from apopka ,Fl

    Even today Detroit relies on the Customizers for ideas that are displayed at SEMA,
     
  11. The Continental
    Joined: Aug 23, 2011
    Posts: 363

    The Continental
    Member
    from Texas

    The step down Hudson was styled with a fake Buick rendering in mind.
     
  12. CadMad
    Joined: Oct 20, 2012
    Posts: 492

    CadMad
    Member

    In the 90s I met Cadillac designer Dave Holls who helped on the 59 as well as doing the 54 55 ElCamino and LaEspada dream cars. He told me his dad had a step down Hudson and that the rear fuselage ,tapering shape of the 59 was partly influenced by memories of the Hudson.
     
  13. weez
    Joined: Dec 5, 2002
    Posts: 860

    weez
    Member

    Whenever I read about customizers saying Detroit copied them, I always think about all the trick styling- scoops, headlights, etc. on early '50s European sportscars that were years ahead. I know Detroit concepts were 5-10 years ahead of production cars, but it seems like it was more spacey and out-there, whereas some of the the coach built Euro sports cars literally had scoops with teeth, canted quad lights, fins, etc. I think Detroit designers were probably more romanced by the attitude of American custom cars, the art, the colors and how everything was arranged in a personal vision than the actual styling cues which were a lot of the same things that had been bouncing around for years. That's just what I've observed from my limited window into the past.
     
  14. Martin Harris
    Joined: Aug 3, 2014
    Posts: 315

    Martin Harris

    Barris has been "more than a bit disingenuous" about many things over the years.
     
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  15. theHIGHLANDER
    Joined: Jun 3, 2005
    Posts: 7,823

    theHIGHLANDER
    Member

    I've been in the Motor State my whole life. I've seen a lot of change from both sides and pretty much gave up on all of it a couple decades ago when everything had to be an egg, or more realistic, a turd with a taper at each end. Did they steal from each other back then? Too young to know or care in the glory days. What I did see was that both, prolific custom artisans and designers, got lost for a while. Too weird, too spacey, too foolish at times. Thankfully what we got in the showrooms wasn't some of the sci-fi stuff that littered car shows, both custom and the OEM versions through those dark days. Some of you really dedicated kustom guys know what/when I mean.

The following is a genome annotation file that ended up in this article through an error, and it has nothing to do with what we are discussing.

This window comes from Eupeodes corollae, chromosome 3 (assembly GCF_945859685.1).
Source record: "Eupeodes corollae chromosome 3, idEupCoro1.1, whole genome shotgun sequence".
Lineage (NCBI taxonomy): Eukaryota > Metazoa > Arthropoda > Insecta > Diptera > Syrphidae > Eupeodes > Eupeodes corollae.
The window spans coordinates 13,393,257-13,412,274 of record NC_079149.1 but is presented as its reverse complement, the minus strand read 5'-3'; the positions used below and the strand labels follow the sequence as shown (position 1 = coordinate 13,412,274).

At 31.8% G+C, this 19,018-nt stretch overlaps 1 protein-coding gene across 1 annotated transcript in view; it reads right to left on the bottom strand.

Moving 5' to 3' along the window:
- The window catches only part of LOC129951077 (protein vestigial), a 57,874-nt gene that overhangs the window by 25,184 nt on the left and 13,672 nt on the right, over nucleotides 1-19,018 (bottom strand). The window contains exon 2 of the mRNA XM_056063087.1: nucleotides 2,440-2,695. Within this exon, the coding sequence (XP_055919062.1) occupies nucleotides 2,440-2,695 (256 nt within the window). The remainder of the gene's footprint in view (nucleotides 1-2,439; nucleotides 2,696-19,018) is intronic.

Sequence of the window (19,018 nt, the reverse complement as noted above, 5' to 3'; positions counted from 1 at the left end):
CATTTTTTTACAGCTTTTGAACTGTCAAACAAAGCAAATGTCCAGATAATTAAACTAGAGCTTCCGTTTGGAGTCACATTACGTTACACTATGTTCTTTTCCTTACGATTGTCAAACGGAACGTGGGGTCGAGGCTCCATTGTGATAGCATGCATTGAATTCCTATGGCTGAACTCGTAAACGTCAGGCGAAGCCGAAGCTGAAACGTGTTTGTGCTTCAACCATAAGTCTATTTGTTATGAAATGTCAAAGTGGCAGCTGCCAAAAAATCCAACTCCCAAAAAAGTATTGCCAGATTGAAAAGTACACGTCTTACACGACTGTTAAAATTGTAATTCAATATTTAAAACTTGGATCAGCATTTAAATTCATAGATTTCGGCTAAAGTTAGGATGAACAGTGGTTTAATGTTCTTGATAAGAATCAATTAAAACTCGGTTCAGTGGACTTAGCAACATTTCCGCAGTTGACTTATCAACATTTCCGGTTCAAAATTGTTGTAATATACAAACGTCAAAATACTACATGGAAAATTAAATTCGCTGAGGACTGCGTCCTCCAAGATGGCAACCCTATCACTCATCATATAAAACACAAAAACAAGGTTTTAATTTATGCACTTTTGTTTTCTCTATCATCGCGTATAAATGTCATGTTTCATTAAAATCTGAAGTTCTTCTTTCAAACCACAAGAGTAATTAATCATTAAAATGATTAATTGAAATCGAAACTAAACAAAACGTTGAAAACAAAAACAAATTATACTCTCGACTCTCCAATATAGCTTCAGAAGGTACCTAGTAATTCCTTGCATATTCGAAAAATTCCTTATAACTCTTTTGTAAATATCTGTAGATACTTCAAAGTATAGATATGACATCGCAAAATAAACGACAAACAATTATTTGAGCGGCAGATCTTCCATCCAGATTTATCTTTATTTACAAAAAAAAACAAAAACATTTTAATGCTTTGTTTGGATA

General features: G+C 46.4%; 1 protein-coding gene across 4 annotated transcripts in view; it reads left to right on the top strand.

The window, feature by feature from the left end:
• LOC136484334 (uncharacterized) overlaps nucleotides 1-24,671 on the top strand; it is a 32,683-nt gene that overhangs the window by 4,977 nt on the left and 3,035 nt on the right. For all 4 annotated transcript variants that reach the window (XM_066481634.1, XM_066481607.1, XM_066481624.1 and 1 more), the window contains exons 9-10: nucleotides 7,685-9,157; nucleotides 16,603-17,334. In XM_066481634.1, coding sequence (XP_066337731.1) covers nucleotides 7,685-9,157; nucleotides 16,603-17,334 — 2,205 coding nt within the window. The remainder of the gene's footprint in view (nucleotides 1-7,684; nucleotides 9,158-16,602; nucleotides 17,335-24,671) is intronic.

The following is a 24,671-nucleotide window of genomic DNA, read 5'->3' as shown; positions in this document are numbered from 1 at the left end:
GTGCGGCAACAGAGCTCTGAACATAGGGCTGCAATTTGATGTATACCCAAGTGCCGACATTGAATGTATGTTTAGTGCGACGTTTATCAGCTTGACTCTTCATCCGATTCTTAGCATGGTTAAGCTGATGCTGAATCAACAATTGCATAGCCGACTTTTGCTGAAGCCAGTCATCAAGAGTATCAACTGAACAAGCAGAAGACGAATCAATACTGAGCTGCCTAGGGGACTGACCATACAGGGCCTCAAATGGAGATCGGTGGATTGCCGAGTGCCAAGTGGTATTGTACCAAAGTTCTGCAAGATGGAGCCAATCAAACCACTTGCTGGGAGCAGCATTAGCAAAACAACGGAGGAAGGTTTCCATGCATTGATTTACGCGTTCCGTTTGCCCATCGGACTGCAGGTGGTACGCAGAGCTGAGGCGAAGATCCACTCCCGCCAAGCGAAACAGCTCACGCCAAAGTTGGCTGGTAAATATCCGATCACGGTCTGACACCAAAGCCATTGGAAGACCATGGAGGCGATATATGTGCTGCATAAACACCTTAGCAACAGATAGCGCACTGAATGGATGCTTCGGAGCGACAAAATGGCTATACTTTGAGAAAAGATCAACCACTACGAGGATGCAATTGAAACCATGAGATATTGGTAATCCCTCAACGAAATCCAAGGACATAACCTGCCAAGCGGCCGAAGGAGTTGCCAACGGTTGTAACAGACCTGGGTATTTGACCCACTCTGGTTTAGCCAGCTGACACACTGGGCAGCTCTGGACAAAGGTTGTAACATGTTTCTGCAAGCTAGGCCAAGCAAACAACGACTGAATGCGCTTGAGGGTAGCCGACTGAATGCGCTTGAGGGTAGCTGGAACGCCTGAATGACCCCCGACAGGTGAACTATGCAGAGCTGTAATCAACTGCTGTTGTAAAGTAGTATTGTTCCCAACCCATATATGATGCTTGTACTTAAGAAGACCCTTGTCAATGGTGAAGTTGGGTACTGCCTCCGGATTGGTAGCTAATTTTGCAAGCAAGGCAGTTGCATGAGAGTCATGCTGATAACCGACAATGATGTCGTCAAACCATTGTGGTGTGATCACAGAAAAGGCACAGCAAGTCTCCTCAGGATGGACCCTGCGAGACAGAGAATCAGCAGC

This is not to say it was a bad thing at all. Well, maybe the 59 Cadillac really was. I can't think of one I'd want except for one of the Pinninfarina versions that "fixed" some of the excess. I like the 60 better, then the 61 simply nailed it, didn't it? By 64 the gratuitous fin became more proportioned, then of course by 65 forward it was a simple design element. We outgrew it. The Lincolns didn't keep them very long either. Simple elegance after the Premieres, and the Mark II Continental made a bold statement about the future. Whether or not the Golden Sahara had the 1st "spare in sheetmetal" doesn't matter, but I'm sure that the clay models for the Mk II were years ahead of the real thing. The rear spare element was delivered to the public as "Continental" in 1940. It was covered in sheetmetal but still a stand alone, so who really copied who there? Edsel copied Europe, that's who, and that's only if you need to use the word "copy" instead of "inspired", right? I mounted a 33 Ford fender brace just like a Packard so the carriage bolts normally seen are now gone. Did I copy or get inspired? Maybe I'm a little bit naive with this thought, but my years in this game (a lifetime really) have been approached with a sense of camaraderie. With the sense that we're all colleagues, perhaps pulling on different ropes, but sort of pulling them all in the same direction. Nice topic...
     
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  16. denis4x4
    Joined: Apr 23, 2005
    Posts: 3,335

    denis4x4
    ALLIANCE MEMBER
    from Colorado

    Ford had a touring show of seven or eight vehicles done by all of the big name custom car builders in the sixties. Lots of the speed equipment manufactures had projects from Detroit due to the fact that they could make things happen quickly, economically and without administrative red tape.